This legislation signaled a significant shift in the government’s relationship with the native peoples – Congress now considered the Native Americans, not as countries outside of its jurisdiction, but as wards of the government. By making Native Americans wards of the U.S. government, Congress imagined that it was easier to make the policy of assimilation a widely recognized part of the cultural mainstream of America.

     

    More On American Indian History


    Many U.S. government administrators looked at assimilation as the most practical answer to what they viewed as “the Indian problem,” and the single lasting strategy for guaranteeing U.S. interests in the West and the survival of the American Indians. In order to accomplish this, the government urged Native Americans to relocate out of their customary dwellings, move into wooden houses and become farmers.

    The federal government enacted laws that forced Native Americans to abandon their established appearance and way of life. Some laws outlawed common religious practices while others ordered Indian men to cut their long hair. Agents on more than two-thirds of American Indian reservations established tribunals to enforce federal polices that often prohibited traditional ethnic and spiritual practices.

    To speed the assimilation process, the government started Indian schools that tried to quickly and forcefully Americanize Indian kids. As per the founder of the Carlisle Indian School in Pennsylvania, the schools were developed to “kill the Indian and save the man.” To be able to make this happen goal, the schools compelled enrollees to speak only English, put on proper American clothing and to replace their Indian names with more “American” ones. These new regulations helped bring Native Americans nearer to the conclusion of their classic tribal identity and the start of their life as citizens under the complete control of the U.S. administration.

     

    Native American Treaties with the United States


    In 1887, Congress passed the General Allotment Act, the most significant part of the U.S. government’s assimilation platform, which was developed to “civilize” American Indians by educating them to become farmers. In order to achieve this, Congress planned to establish private title of Indian property by dividing reservations, which were collectively owned, and providing each family their own parcel of land.

    In addition to this, by pushing the Native Americans onto small plots of land, western developers and settlers could purchase the remaining land. The General Allotment Act, often called the Dawes Act, required that the Indian lands be surveyed and every family be provided with an allotment of between 80 and 160 acres, while unmarried adults received between 40 to 80 acres; the rest of the territory was to be sold. Congress wished that the Dawes Act would break-up Indian tribes and inspire individual enterprise, while cutting down the cost of Indian administration and providing prime land to be purchased by white settlers.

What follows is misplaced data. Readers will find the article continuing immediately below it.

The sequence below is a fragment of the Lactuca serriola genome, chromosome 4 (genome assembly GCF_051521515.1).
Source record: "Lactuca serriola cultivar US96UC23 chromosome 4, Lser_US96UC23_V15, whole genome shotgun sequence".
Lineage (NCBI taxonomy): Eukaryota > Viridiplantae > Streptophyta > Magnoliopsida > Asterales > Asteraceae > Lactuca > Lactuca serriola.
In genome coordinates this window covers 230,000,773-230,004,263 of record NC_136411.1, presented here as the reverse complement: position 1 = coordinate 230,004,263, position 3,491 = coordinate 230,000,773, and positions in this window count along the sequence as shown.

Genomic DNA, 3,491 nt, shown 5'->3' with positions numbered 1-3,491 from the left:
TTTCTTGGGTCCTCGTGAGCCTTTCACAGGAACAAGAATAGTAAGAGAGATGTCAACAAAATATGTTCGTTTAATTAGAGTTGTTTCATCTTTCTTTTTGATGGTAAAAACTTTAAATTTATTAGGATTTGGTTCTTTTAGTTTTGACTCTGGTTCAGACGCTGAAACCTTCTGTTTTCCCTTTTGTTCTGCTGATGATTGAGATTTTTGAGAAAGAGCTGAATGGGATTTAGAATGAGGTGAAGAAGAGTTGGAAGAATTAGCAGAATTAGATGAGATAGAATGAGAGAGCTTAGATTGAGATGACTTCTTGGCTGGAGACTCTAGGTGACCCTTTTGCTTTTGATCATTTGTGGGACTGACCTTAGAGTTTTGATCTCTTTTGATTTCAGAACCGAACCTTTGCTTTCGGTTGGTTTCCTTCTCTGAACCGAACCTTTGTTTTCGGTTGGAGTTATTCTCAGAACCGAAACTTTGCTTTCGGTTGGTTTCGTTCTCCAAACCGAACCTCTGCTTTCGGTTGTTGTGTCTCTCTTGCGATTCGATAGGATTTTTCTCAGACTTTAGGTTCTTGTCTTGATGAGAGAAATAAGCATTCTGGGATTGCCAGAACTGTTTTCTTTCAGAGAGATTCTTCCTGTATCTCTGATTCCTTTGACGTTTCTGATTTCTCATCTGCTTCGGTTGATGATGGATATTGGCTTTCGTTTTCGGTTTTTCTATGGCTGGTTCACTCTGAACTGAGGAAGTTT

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    The Dawes Act proved to be disastrous for the American Indians; over the next decades they existed under regulations that outlawed their traditional lifestyle and yet did not offer the crucial resources to support their businesses and households. Splitting the reservations into small parcels of land led to the significant reduction of Indian-owned property. Within three decades, the tribes had lost in excess of two-thirds of the territory that they had controlled before the Dawes Act was enacted in 1887; the majority of the remaining land was sold to white settlers.

    Commonly, Native Americans were duped out of their allotments or were forced to sell their land in order to pay bills and feed their own families. Consequently, the Indians were not “Americanized” and were routinely unable to become self-supporting farmers or ranchers, like the creators of the policy had wished. Further, it generated animosity among Indians toward the U.S. government, as the allotment operation sometimes ruined land that was the spiritual and cultural centre of their activities.

     

    Native American Culture


    Between 1850 and 1900, life for Native Americans changed radically. Through U.S. administration regulations, American Indians were forced from their living spaces as their native lands were parceled out. The Plains, which they had previously roamed without limits, were now inhabited with white settlers.

     

    The Upshot of the Indian Wars


    Over these years the Indians ended up defrauded out of their property, food and way of life, as the “” government’s Indian regulations shoved them on to reservations and tried to “Americanize” them. Many American Indian bands would not make it through relocation, cultural destruction and military loss; by 1890 the Native American population was decreased to fewer than 250,000 persons. As a result of decades of discriminatory and corrupt policies instituted by the United States authorities between 1850 and 1900, life for the American Indians was altered permanently.